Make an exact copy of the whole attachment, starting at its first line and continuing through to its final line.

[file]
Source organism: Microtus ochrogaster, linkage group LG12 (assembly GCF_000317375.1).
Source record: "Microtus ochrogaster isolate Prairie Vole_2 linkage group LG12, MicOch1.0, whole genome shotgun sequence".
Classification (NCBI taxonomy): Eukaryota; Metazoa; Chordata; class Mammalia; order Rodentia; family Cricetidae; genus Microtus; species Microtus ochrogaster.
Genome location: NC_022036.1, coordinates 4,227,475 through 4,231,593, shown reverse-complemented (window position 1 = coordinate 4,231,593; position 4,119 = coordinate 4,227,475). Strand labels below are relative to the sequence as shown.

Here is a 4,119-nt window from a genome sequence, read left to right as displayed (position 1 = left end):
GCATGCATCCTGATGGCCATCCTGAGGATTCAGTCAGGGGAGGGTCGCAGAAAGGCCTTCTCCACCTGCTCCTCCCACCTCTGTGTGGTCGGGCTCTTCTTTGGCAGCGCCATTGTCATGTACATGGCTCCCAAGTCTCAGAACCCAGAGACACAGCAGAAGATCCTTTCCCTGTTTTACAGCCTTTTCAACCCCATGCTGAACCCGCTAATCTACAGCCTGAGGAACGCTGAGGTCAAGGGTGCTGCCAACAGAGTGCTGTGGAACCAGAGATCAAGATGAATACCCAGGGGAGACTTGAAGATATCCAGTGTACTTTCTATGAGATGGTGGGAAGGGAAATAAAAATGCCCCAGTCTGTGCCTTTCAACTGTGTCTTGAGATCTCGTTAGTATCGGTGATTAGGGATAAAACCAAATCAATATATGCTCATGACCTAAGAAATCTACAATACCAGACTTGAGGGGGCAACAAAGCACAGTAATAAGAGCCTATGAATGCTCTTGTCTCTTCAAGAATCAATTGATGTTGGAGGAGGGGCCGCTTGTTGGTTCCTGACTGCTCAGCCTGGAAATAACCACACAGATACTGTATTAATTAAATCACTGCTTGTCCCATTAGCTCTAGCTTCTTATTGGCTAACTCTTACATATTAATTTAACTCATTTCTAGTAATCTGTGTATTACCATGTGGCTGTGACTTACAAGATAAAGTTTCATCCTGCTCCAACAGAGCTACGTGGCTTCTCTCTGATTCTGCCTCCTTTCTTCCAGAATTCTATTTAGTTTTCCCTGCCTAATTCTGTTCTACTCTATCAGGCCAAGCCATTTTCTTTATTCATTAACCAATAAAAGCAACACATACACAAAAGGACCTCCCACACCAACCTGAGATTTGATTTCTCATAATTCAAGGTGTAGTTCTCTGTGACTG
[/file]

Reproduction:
Source organism: Microtus ochrogaster, linkage group LG12 (assembly GCF_000317375.1).
Source record: "Microtus ochrogaster isolate Prairie Vole_2 linkage group LG12, MicOch1.0, whole genome shotgun sequence".
Classification (NCBI taxonomy): Eukaryota; Metazoa; Chordata; class Mammalia; order Rodentia; family Cricetidae; genus Microtus; species Microtus ochrogaster.
Genome location: NC_022036.1, coordinates 4,227,475 through 4,231,593, shown reverse-complemented (window position 1 = coordinate 4,231,593; position 4,119 = coordinate 4,227,475). Strand labels below are relative to the sequence as shown.

Here is a 4,119-nt window from a genome sequence, read left to right as displayed (position 1 = left end):
GCATGCATCCTGATGGCCATCCTGAGGATTCAGTCAGGGGAGGGTCGCAGAAAGGCCTTCTCCACCTGCTCCTCCCACCTCTGTGTGGTCGGGCTCTTCTTTGGCAGCGCCATTGTCATGTACATGGCTCCCAAGTCTCAGAACCCAGAGACACAGCAGAAGATCCTTTCCCTGTTTTACAGCCTTTTCAACCCCATGCTGAACCCGCTAATCTACAGCCTGAGGAACGCTGAGGTCAAGGGTGCTGCCAACAGAGTGCTGTGGAACCAGAGATCAAGATGAATACCCAGGGGAGACTTGAAGATATCCAGTGTACTTTCTATGAGATGGTGGGAAGGGAAATAAAAATGCCCCAGTCTGTGCCTTTCAACTGTGTCTTGAGATCTCGTTAGTATCGGTGATTAGGGATAAAACCAAATCAATATATGCTCATGACCTAAGAAATCTACAATACCAGACTTGAGGGGGCAACAAAGCACAGTAATAAGAGCCTATGAATGCTCTTGTCTCTTCAAGAATCAATTGATGTTGGAGGAGGGGCCGCTTGTTGGTTCCTGACTGCTCAGCCTGGAAATAACCACACAGATACTGTATTAATTAAATCACTGCTTGTCCCATTAGCTCTAGCTTCTTATTGGCTAACTCTTACATATTAATTTAACTCATTTCTAGTAATCTGTGTATTACCATGTGGCTGTGACTTACAAGATAAAGTTTCATCCTGCTCCAACAGAGCTACGTGGCTTCTCTCTGATTCTGCCTCCTTTCTTCCAGAATTCTATTTAGTTTTCCCTGCCTAATTCTGTTCTACTCTATCAGGCCAAGCCATTTTCTTTATTCATTAACCAATAAAAGCAACACATACACAAAAGGACCTCCCACACCAACCTGAGATTTGATTTCTCATAATTCAAGGTGTAGTTCTCTGTGACTG